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Never mind 4G, look what Wifi interference has done..



 
 
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  #1  
Old November 21st 12, 09:26 AM posted to uk.telecom.broadband
The Natural Philosopher
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Posts: 2,728
Default Never mind 4G, look what Wifi interference has done..


http://www.theregister.co.uk/2012/11/21/wi_fi_knockout/


--
Ineptocracy

(in-ep-toc'-ra-cy) - a system of government where the least capable to
lead are elected by the least capable of producing, and where the
members of society least likely to sustain themselves or succeed, are
rewarded with goods and services paid for by the confiscated wealth of a
diminishing number of producers.

  #2  
Old November 21st 12, 09:47 AM posted to uk.telecom.broadband
Graham J
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Posts: 620
Default Never mind 4G, look what Wifi interference has done..

The Natural Philosopher wrote:

http://www.theregister.co.uk/2012/11/21/wi_fi_knockout/


A philosopy of saving money at all costs is bound to backfire.

For a transport system the cost of a well-designed and licensed
telecomms system must still be trivial compared with all the other
costs, so why on earth skimp on it?

--
Graham J


  #3  
Old November 21st 12, 11:00 AM posted to uk.telecom.broadband
Justin C
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Posts: 6
Default Never mind 4G, look what Wifi interference has done..

On 2012-11-21, Graham J [email protected] wrote:
The Natural Philosopher wrote:

http://www.theregister.co.uk/2012/11/21/wi_fi_knockout/


A philosopy of saving money at all costs is bound to backfire.

For a transport system the cost of a well-designed and licensed
telecomms system must still be trivial compared with all the other
costs, so why on earth skimp on it?


Why would a rail network need WiFi? The've got uninterupted access to
all points, it's simple to install cable along with the rails. It'd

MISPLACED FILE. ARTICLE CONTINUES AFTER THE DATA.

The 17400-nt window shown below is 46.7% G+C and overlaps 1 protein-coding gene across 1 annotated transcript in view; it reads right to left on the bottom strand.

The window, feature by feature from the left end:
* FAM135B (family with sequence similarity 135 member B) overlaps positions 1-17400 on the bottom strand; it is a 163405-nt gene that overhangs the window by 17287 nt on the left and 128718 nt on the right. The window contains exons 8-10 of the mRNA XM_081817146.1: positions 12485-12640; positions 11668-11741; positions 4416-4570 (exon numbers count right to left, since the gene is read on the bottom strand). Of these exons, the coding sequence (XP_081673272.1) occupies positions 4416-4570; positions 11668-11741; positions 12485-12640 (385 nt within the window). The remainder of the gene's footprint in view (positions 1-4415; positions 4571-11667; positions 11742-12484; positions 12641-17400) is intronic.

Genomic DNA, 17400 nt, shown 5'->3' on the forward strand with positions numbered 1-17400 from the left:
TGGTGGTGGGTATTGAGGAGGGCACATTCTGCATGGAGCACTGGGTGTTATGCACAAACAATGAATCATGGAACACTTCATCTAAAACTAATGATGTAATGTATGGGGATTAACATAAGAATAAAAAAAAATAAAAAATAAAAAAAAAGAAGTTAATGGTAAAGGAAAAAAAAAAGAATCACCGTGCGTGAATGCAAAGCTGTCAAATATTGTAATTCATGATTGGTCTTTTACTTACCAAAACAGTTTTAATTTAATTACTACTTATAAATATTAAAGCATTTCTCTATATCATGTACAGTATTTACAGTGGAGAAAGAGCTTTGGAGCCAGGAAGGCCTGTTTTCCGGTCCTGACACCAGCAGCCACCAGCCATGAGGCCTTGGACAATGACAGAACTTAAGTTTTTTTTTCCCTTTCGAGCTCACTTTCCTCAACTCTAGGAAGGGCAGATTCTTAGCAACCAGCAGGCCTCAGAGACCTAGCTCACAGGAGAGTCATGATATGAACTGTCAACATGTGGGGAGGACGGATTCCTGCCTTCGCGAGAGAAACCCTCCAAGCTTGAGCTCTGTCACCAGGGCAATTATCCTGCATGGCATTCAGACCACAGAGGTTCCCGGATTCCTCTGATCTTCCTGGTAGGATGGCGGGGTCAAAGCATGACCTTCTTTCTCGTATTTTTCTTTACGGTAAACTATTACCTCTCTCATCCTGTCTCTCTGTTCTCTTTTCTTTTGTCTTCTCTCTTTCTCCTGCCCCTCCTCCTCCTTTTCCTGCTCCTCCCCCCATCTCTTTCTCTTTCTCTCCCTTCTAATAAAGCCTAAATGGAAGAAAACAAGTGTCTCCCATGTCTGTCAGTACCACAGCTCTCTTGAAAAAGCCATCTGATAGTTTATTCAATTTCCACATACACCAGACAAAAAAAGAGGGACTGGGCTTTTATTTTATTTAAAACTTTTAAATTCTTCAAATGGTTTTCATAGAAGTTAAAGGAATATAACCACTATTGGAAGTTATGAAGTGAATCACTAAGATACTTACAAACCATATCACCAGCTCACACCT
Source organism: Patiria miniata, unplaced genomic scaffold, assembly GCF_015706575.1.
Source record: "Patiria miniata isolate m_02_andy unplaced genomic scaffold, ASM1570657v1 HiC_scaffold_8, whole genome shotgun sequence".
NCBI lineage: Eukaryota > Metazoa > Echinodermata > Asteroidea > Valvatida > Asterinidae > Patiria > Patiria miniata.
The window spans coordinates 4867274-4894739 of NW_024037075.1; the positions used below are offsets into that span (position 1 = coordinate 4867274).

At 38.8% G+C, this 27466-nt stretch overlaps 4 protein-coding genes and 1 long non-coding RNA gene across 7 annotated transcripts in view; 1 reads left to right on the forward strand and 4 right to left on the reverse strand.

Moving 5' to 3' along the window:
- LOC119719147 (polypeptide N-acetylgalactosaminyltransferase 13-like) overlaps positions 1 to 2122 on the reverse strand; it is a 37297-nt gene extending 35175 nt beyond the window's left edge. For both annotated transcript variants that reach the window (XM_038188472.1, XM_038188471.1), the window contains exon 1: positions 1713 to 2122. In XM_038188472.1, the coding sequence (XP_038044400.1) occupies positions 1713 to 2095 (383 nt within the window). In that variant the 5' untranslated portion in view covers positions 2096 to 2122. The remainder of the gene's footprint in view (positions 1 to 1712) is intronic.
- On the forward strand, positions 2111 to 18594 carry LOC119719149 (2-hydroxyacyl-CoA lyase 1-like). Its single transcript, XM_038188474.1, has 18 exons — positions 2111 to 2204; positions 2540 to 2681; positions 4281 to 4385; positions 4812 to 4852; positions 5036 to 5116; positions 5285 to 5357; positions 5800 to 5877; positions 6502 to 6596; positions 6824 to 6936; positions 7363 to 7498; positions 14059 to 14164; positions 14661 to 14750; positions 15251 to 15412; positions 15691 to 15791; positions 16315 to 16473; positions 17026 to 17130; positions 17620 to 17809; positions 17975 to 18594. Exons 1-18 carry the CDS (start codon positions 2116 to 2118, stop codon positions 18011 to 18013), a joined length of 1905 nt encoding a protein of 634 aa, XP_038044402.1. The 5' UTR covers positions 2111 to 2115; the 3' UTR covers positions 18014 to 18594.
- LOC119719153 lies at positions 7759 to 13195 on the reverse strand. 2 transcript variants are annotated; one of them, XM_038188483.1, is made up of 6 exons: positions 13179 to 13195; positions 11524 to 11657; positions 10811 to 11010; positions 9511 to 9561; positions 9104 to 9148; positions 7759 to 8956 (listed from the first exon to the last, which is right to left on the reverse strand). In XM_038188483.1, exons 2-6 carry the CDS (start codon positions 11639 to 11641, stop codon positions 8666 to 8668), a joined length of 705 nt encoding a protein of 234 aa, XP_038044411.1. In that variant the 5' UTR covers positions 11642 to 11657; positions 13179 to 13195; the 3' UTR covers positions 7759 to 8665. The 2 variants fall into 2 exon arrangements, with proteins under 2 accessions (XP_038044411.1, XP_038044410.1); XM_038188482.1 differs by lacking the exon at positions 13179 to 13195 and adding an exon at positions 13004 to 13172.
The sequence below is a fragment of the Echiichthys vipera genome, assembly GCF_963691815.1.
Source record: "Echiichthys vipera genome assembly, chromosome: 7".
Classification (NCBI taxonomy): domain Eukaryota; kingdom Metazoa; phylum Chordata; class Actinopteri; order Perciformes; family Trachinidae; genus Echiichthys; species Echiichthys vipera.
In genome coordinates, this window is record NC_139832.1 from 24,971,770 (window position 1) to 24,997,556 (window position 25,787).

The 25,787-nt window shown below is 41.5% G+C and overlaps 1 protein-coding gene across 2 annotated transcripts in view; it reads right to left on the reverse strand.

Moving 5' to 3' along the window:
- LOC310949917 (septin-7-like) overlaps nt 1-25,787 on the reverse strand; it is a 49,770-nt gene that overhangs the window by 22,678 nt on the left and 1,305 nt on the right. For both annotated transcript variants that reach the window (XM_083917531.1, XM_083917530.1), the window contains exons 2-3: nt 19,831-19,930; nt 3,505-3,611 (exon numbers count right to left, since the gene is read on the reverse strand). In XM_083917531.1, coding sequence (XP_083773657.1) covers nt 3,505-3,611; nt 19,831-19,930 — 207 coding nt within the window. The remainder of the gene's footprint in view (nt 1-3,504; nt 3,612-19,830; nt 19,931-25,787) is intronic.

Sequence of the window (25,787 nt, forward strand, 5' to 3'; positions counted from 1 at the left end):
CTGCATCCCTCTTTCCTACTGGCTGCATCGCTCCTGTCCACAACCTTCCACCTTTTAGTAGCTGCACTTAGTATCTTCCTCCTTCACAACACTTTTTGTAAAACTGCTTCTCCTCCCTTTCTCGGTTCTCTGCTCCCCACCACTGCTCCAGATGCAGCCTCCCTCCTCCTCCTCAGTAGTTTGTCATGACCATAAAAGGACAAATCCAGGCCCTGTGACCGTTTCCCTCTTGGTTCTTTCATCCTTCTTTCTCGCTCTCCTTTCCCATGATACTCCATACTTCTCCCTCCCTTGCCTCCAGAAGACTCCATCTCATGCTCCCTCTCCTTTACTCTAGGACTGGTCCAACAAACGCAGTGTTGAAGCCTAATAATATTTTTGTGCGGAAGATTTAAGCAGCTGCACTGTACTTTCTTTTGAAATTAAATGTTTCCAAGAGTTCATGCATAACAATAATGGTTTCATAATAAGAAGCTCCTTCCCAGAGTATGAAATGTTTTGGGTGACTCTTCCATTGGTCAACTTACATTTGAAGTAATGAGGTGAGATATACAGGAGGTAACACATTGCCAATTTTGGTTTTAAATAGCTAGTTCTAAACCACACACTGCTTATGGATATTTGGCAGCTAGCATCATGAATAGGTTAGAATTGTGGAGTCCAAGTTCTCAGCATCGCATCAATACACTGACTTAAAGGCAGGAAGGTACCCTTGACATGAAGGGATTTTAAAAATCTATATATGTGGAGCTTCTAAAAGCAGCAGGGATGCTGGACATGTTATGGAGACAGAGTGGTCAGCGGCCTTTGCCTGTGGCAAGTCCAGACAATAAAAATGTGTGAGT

be a closed network and no-one could interfer unless they trespassed
on the line and deliberately vandalised it.

Damn daft the Chinese.


Justin.

--
Justin C, by the sea.
  #4  
Old November 21st 12, 11:27 AM posted to uk.telecom.broadband
The Natural Philosopher
external usenet poster
 
Posts: 2,728
Default Never mind 4G, look what Wifi interference has done..

On 21/11/12 11:00, Justin C wrote:
On 2012-11-21, Graham J [email protected] wrote:
The Natural Philosopher wrote:

http://www.theregister.co.uk/2012/11/21/wi_fi_knockout/


A philosopy of saving money at all costs is bound to backfire.

For a transport system the cost of a well-designed and licensed
telecomms system must still be trivial compared with all the other
costs, so why on earth skimp on it?


Why would a rail network need WiFi? The've got uninterupted access to
all points, it's simple to install cable along with the rails. It'd
be a closed network and no-one could interfer unless they trespassed
on the line and deliberately vandalised it.

Damn daft the Chinese.

I really don't know the answers to these actually very interesting
questions.




Justin.



--
Ineptocracy

(in-ep-toc'-ra-cy) - a system of government where the least capable to
lead are elected by the least capable of producing, and where the
members of society least likely to sustain themselves or succeed, are
rewarded with goods and services paid for by the confiscated wealth of a
diminishing number of producers.